The following day Danglars visits Monte Cristo and presses for more information about Andrea Cavalcanti. He admits that he would very much like his daughter to marry this young man, who is far richer than Albert de Morcerf. Danglars confides in Monte Cristo that the Count de Morcerf was not originally a nobleman but used to be a poor fisherman named Fernand Mondego, who suddenly gained considerable wealth under mysterious circumstances. Monte Cristo pretends to recall that he has once heard of a Fernand Mondego in connection with the Ali Pacha affair in Greece. Danglars admits that he too has heard vague stirrings about this connection. Monte Cristo encourages Danglars to get in touch with his contacts in Yanina, the site of the Ali Pacha affair, and to make inquiries into the nature of Mondego’s involvement.

Analysis: Chapters 63–67

The scene in Monte Cristo’s bedroom and garden at Auteuil is born from the Romantic fascination with the Gothic and the grotesque. Monte Cristo paints a chilling scene for his audience, complete with a dark night, a secret staircase, an illicit love affair, and an act of infanticide. Gothic romances were extremely popular in the nineteenth century and had a strong influence on Dumas and other Romantic writers. Dumas plays up Madame Danglars’s hysteria and Villefort’s terror at hearing Monte Cristo’s story to chilling effect, leaving us almost sympathetic for these two evildoers. Like the heroes and heroines of Gothic novels, Villefort and Madame Danglars are faced with a seemingly supernatural, terrifying, and inescapable force in the person of Monte Cristo. In this respect, though it is also a novel of contemporary manners and a fantastical melodrama, The Count of Monte Cristo is a good example of Gothic literature.

The scenes in this section also indicate that Monte Cristo’s two most trusted companions, Bertuccio and Haydée, share his overwhelming desire for revenge. Bertuccio wants to avenge himself on Villefort because of his refusal, as public prosecutor, to seek justice in the murder of Bertuccio’s brother. Haydée wants to take revenge on Fernand Mondego for betraying her father and selling her into slavery. It is, of course, convenient for Monte Cristo that his own enemies overlap with the enemies of his friends. Haydée and Bertuccio both have information and contacts that can help bring about the downfall of their mutual enemies, and they are willing to do whatever is required of them to accomplish this downfall. Yet it seems that Bertuccio and Haydée are not merely convenient to Monte Cristo but also enormously important to him as his only two true companions. However, it may be merely their common lust for revenge that draws Monte Cristo toward Bertuccio and Haydée. Monte Cristo is himself so obsessed with revenge that perhaps he cannot be truly comfortable around anyone who does not share this obsession to some degree.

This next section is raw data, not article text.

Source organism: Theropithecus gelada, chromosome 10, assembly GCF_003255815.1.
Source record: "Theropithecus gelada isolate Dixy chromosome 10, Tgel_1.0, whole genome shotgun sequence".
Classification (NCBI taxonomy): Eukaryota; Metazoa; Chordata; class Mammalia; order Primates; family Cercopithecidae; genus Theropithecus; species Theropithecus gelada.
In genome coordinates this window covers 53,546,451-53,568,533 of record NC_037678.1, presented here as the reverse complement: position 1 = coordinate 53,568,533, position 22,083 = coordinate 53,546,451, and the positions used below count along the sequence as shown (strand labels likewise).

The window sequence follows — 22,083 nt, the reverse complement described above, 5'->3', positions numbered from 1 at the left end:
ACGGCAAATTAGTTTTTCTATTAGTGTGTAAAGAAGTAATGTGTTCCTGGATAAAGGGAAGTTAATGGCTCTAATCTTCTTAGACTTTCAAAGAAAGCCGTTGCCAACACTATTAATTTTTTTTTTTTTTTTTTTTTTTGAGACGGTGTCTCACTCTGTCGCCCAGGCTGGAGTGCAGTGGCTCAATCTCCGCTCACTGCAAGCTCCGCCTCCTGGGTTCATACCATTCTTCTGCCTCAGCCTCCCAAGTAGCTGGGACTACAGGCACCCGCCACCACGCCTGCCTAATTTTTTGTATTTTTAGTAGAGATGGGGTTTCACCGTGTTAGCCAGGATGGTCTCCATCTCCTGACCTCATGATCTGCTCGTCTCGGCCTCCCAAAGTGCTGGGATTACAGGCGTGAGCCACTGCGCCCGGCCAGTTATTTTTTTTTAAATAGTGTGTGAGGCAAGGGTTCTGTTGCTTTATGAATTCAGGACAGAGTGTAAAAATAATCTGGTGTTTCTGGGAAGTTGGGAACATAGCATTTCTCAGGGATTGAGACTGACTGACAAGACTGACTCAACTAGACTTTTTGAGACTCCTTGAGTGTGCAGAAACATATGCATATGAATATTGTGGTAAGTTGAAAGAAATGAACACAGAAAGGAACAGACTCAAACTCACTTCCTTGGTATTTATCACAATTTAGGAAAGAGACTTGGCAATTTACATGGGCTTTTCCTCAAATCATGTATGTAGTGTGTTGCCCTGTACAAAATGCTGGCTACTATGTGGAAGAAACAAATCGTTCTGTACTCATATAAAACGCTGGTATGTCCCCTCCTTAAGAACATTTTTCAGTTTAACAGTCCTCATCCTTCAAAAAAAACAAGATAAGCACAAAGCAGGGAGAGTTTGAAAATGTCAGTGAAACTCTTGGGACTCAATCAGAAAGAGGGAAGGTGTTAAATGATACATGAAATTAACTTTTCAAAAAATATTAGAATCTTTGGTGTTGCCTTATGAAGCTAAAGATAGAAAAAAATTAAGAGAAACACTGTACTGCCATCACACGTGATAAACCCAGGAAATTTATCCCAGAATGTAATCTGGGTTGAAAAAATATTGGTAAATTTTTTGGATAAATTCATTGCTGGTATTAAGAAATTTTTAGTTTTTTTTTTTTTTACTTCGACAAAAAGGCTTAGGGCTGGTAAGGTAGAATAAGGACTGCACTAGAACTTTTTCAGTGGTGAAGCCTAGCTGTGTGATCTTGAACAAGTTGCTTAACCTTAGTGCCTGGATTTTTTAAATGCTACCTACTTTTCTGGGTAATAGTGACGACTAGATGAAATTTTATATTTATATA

Though Monte Cristo seems quite comfortable in the company of Bertuccio and Haydée, it is misleading to speak of him as having any close relationship—platonic or romantic—with another human being. Monte Cristo has willfully exiled himself from human society. He isolates himself to an extreme, living above the law, without a homeland, and without any emotional attachments. In Chapter 49, Monte Cristo describes himself to Villefort as “being of no country, asking no protection from any government, acknowledging no man as my brother.” His refusal to acknowledge himself as a member of any country, society, or fraternity indicates that he has rejected membership in every conceivable community. None of these communities, Monte Cristo implies here and elsewhere, live up to his strict standards of justice and propriety. As a solitary being, unable to find a spiritual home anywhere in the modern world, Monte Cristo is a familiar type of Romantic hero. The theme of spiritual exile from the modern world was a popular one in the Romantic era, and famous nonconformists like Prometheus—the mythical Greek hero who stole fire from the gods to give to humans—and Satan frequently turn up as characters in Romantic prose and poetry. Monte Cristo, like other popular Romantic heroes, is the inveterate renegade, both rejecting and rejected by society.

Read more about alienation as a theme.